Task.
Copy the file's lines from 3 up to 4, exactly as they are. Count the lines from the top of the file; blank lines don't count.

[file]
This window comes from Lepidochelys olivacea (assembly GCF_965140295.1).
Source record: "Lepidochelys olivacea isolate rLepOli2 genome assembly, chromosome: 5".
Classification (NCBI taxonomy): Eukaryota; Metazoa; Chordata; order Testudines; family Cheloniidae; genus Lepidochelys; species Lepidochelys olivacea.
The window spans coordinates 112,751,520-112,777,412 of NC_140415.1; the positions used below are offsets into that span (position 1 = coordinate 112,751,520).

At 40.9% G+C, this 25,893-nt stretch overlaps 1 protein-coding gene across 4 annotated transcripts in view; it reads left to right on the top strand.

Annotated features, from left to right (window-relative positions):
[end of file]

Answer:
Classification (NCBI taxonomy): Eukaryota; Metazoa; Chordata; order Testudines; family Cheloniidae; genus Lepidochelys; species Lepidochelys olivacea.
The window spans coordinates 112,751,520-112,777,412 of NC_140415.1; the positions used below are offsets into that span (position 1 = coordinate 112,751,520).